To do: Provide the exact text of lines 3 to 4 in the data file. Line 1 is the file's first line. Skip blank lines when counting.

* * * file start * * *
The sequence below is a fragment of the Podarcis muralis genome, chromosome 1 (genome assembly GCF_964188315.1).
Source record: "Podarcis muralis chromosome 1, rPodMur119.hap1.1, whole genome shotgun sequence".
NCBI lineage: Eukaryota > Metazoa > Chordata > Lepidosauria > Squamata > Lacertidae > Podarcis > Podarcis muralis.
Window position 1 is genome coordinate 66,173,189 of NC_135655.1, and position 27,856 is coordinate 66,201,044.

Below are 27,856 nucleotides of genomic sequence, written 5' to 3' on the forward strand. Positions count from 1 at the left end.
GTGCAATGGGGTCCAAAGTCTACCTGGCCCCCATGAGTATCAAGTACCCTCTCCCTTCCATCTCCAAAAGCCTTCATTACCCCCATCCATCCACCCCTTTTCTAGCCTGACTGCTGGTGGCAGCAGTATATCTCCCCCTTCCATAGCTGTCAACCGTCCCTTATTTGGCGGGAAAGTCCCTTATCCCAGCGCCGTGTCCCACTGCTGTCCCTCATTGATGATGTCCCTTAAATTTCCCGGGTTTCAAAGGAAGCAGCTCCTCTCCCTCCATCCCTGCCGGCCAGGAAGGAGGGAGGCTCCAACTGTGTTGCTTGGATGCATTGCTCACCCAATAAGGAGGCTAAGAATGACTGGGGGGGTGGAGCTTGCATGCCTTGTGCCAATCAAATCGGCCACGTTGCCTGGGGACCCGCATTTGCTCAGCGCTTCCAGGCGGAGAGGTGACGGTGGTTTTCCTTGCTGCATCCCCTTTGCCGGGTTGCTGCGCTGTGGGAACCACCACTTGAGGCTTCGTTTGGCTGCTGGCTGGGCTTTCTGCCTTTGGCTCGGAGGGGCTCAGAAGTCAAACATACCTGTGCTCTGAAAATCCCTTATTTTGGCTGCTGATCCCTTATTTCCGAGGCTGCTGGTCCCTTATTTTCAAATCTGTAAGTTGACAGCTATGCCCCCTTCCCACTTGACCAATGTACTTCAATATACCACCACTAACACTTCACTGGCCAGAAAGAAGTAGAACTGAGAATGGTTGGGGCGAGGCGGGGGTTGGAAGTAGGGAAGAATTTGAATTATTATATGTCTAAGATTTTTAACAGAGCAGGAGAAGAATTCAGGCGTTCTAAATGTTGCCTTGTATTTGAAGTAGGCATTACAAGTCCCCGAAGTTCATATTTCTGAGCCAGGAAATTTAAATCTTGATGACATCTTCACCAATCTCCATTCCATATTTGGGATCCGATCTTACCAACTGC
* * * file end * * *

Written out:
NCBI lineage: Eukaryota > Metazoa > Chordata > Lepidosauria > Squamata > Lacertidae > Podarcis > Podarcis muralis.
Window position 1 is genome coordinate 66,173,189 of NC_135655.1, and position 27,856 is coordinate 66,201,044.